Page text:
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Society Through the Lens of a Teenager

Society Through the Lens of a Teenager

| On 22, Jan 2019

Sitting on the floor of her quaint two bedroom apartment in the heart of Jersey City Heights, I discussed with 17-year-old Kalima Masum what it means to be a young black woman living in today’s society. She was hesitant to divulge into the topic, expressing fear of coming across as unintelligent. “I don’t want to sound dumb,” she said with a nervous laugh. But in the next few minutes of our conversation proved that her fears were unfounded.

“Sometimes I have to work harder for the things I want because number one, I’m a woman, and number two, I’m a minority,” she said matter-of-factly. She blames this on the stereotype that comes along with being a minority. They’re often labeled as the bottom-feeders of society and aren’t given equal opportunities.

Masum says that these unjust assumptions have only increased since President Trump’s presidency began. “There is a lot of hate. Especially because my parents are both immigrants,” she said. This relates to President Trump’s vocal anti-immigrant message that has rocked the nation, making people question Americans’ thoughts on immigrants to begin with.

“In Jersey City there is discrimination, but we live in a very diverse community so we don’t see it as often, but on social media, we see a lot of it.” She adds how social media is a way of showing different areas of the country where there aren’t communities that are as tolerable as Jersey City.

There is no denying that social media is an innovative tool for shining light to instances of injustice, but the internet also comes with its downfalls.

“Social media is so big but so small at the same time. You only see certain things and it’s hard to know what to believe.”

This is relative to the buzz word taking over the media, known as “fake news.” News stations and newspaper companies that were once admired have recently been ripped to shreds by this overused term. It seems that every news story or source is questioned and doubted all due to a single phrase.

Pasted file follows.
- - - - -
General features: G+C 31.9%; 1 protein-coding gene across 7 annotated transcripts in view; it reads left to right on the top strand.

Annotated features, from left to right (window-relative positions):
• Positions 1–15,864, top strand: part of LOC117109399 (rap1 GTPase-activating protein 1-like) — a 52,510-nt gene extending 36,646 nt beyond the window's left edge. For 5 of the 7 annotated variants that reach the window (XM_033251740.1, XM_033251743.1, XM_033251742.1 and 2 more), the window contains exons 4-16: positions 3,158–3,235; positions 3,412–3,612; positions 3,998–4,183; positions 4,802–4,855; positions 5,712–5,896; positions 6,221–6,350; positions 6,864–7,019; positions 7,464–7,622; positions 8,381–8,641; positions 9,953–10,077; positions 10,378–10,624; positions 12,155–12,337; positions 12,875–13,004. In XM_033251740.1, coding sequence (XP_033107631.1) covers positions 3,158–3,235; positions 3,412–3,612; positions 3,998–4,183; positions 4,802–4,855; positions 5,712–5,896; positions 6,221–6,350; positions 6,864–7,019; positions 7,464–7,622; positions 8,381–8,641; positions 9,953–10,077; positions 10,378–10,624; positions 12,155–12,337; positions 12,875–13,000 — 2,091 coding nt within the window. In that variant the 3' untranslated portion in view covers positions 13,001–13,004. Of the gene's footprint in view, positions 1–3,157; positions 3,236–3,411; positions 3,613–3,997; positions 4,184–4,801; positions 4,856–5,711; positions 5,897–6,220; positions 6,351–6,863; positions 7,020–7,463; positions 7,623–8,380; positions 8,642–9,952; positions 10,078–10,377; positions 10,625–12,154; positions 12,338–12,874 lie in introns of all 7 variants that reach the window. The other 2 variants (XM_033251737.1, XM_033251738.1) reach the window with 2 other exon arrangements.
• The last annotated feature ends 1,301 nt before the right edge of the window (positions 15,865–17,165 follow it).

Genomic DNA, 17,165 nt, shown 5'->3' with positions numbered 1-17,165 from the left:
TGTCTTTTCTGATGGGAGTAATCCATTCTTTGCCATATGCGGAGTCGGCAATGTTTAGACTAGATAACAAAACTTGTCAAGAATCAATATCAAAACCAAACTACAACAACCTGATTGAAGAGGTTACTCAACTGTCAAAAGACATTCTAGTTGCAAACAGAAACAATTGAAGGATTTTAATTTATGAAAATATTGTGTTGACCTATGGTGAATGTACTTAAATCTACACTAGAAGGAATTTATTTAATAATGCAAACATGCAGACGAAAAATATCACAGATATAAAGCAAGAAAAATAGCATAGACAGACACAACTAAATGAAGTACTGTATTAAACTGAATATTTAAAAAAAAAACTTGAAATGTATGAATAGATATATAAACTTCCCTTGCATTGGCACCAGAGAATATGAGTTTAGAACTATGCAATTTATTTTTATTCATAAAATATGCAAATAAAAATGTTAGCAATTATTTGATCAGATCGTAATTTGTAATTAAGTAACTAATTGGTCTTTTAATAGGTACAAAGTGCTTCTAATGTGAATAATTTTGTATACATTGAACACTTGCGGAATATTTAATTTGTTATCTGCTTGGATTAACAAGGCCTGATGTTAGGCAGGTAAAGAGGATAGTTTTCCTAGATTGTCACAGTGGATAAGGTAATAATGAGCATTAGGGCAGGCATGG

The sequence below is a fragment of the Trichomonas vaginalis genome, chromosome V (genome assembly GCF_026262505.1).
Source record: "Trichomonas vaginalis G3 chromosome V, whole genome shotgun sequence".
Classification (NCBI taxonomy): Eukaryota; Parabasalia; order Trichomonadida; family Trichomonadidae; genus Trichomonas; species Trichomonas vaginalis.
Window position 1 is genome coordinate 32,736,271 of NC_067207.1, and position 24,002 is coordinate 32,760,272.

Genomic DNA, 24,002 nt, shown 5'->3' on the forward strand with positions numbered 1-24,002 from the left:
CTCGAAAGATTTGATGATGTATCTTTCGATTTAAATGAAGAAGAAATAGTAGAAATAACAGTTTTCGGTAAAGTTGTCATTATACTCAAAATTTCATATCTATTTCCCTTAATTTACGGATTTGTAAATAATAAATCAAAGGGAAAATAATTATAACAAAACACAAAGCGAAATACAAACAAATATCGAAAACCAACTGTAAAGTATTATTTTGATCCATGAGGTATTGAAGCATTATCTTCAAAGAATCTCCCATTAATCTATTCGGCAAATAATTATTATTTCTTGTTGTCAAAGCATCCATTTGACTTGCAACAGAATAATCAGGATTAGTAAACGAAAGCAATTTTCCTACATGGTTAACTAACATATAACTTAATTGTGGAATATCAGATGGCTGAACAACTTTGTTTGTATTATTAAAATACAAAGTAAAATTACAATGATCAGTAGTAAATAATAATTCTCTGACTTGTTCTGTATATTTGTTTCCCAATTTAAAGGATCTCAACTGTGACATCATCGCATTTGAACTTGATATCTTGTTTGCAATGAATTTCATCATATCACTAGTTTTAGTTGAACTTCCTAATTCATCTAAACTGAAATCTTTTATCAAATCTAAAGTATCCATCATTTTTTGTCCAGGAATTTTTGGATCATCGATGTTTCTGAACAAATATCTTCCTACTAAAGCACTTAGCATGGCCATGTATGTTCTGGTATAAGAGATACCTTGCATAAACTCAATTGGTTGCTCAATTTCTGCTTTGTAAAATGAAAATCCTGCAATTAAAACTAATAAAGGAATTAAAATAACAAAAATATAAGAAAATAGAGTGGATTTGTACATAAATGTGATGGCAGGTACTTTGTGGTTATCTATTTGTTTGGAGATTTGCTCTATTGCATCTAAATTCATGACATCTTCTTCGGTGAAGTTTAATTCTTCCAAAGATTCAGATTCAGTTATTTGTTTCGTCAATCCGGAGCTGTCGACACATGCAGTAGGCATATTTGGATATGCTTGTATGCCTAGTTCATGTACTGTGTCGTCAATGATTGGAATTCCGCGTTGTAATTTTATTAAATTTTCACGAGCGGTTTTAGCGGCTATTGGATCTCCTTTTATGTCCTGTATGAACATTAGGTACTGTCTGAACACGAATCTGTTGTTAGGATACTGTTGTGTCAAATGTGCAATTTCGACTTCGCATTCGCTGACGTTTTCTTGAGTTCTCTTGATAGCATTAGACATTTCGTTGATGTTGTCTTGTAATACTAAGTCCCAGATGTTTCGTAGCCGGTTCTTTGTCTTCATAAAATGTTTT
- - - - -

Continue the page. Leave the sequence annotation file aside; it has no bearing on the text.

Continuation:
However, Masum says that discrimination can also come from her own racial community.

“Even blacks discriminate blacks. I get treated poorly by other black people at work just because my skin tone is lighter than theirs.”

She goes on to explain how this extends to black-on-black violence and the responsibility each community has to lift each other up.

“There’s already enough people bringing us down. We shouldn’t do it to each other.”

Masum says that whether things will get better or worse regarding discrimination and the treatment of minorities is somewhat dependent on who our next president will be, but not entirely. “Their [the next president’s] views and beliefs will affect people, but there’s always going to be discrimination.”

However, she’s hopeful that her generation, Generation Z, which makes up 25% of the US population, will make positive changes in the future.

“I think we are more open-minded and we respect each other more, but that also comes from the way you were raised. I think social media takes a big part [in making Generation Z different from the rest] because we wouldn’t know half of the things going on in our country if it weren’t for Twitter or Instagram.”

This tracks with a 2017 survey from the Pew Research Center which stated that 67% of Americans reported getting their news from Twitter.

As for Masum, she says that as effective social media can be, it’s also a place where people have to improve.

“Social media isn’t everything and can leave out a lot of information. People are so quick to believe what they see or read without looking at the facts or doing research.”

From speaking with Masum, I saw a glimpse into what many people from her demographic view the state of our society today. With focus points such as discrimination against minorities, the effects of President Trump’s policies, and social media, it’s clear that she, and people like her, are in tune with what’s affecting our country the most.

Many people talk about what we need to move our society forward, but the truth is this: we already have it.

It is voices like Masum’s that show the capability young people have to recognize the problems that are prevalent to current times and decipher which ways are best in order to solve them. They are social media savvy. but realize that it’s not the most important thing in the world.

Next time you’re looking to have an intellectual conversation, don’t look farther than your closest teenager.

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